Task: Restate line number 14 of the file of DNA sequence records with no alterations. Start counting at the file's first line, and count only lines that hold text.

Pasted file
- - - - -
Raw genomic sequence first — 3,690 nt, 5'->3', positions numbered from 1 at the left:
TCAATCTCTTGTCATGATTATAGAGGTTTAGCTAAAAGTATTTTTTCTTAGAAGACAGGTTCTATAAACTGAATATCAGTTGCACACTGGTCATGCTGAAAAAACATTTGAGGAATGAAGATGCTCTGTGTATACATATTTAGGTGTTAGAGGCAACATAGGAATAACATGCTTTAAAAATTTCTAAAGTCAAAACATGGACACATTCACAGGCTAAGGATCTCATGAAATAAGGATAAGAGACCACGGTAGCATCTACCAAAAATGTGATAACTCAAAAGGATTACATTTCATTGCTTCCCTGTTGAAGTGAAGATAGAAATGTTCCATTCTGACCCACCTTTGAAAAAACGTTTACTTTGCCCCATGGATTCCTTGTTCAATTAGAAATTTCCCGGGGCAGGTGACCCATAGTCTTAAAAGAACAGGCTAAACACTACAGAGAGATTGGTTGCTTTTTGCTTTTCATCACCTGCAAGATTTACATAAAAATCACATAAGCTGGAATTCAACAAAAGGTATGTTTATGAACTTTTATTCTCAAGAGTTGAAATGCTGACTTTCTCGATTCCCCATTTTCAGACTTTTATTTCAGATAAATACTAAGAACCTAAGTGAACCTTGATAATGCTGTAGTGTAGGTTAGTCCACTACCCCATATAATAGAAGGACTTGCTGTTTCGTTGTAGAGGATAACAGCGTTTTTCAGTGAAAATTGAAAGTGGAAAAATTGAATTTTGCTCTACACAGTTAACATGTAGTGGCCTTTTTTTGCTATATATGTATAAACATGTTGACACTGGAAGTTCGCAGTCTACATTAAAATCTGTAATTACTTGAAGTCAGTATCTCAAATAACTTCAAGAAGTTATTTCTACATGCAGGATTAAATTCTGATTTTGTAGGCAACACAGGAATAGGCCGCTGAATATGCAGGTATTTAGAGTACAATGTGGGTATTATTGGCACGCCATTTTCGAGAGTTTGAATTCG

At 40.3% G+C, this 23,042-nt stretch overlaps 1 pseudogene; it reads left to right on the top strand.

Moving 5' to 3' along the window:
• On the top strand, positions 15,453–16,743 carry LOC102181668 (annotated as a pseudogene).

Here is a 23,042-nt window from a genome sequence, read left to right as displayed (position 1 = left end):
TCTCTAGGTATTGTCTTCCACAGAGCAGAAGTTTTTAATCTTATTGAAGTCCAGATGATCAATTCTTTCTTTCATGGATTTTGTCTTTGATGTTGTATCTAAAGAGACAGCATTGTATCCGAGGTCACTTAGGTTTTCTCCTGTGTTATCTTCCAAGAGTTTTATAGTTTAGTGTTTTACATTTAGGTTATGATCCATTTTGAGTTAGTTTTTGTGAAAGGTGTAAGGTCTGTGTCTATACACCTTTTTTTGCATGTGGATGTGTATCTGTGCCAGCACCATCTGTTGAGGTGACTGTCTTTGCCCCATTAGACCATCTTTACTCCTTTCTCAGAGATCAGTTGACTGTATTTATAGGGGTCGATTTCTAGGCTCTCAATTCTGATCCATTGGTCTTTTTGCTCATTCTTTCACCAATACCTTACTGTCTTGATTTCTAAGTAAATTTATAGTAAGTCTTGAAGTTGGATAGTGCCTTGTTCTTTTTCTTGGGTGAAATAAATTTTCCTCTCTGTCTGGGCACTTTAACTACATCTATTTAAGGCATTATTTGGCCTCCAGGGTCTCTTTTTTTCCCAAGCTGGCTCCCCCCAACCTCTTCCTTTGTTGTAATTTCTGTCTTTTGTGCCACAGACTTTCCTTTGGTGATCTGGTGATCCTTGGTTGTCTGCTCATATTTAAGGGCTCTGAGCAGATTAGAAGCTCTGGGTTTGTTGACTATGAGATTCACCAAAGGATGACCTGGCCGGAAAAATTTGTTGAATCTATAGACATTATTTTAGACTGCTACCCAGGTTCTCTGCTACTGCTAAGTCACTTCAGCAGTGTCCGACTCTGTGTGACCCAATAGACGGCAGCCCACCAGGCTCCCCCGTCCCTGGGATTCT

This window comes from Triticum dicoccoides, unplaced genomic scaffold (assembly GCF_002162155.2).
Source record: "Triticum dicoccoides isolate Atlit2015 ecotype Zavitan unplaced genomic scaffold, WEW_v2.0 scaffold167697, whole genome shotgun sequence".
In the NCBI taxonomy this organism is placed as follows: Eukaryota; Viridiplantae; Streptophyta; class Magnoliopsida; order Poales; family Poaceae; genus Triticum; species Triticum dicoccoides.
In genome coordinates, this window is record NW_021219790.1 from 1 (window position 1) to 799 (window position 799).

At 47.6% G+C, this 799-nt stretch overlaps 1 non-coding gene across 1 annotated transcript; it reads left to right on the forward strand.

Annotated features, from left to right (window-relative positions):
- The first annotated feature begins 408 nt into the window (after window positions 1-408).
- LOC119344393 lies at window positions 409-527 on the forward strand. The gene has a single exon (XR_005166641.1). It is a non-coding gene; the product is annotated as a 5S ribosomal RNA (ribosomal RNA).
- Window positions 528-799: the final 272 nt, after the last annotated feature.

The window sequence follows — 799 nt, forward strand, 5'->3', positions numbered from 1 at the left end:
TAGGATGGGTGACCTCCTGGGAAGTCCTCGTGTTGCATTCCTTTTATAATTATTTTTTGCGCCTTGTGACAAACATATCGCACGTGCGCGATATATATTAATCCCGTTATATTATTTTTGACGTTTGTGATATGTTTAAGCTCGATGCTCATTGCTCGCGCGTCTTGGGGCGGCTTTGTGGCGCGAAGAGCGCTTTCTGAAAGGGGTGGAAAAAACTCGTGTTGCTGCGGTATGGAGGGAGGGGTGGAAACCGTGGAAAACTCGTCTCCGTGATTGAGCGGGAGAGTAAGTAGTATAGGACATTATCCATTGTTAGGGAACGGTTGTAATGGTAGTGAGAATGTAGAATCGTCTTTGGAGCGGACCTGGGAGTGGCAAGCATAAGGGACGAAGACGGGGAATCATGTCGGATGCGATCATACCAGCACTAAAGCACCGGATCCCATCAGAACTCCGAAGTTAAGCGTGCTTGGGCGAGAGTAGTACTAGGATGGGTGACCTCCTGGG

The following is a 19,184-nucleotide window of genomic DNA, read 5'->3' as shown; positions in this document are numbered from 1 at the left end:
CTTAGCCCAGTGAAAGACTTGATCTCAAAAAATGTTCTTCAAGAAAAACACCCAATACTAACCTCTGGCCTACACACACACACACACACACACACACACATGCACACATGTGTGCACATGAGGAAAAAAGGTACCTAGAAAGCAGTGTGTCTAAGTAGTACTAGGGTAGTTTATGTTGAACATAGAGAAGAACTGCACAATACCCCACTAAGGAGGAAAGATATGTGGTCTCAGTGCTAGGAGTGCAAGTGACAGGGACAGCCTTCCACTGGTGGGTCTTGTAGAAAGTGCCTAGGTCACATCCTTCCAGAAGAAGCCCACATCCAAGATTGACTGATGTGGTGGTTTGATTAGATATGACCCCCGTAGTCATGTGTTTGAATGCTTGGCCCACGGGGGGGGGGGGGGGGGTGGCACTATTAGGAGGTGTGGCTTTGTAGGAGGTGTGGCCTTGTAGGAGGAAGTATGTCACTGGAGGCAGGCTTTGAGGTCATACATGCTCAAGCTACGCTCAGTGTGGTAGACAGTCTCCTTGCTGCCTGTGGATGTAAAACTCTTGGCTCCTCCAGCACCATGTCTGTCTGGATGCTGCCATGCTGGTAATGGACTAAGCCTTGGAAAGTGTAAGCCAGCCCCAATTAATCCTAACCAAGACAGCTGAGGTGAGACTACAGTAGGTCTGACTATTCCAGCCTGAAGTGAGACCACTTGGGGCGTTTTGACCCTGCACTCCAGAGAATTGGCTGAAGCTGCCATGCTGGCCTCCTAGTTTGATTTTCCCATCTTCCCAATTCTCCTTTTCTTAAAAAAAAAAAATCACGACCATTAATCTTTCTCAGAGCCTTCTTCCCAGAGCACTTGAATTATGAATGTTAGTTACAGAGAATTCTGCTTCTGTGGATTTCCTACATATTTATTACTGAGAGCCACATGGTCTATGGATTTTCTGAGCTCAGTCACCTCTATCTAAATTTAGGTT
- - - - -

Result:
- The first annotated feature begins 408 nt into the window (after window positions 1-408).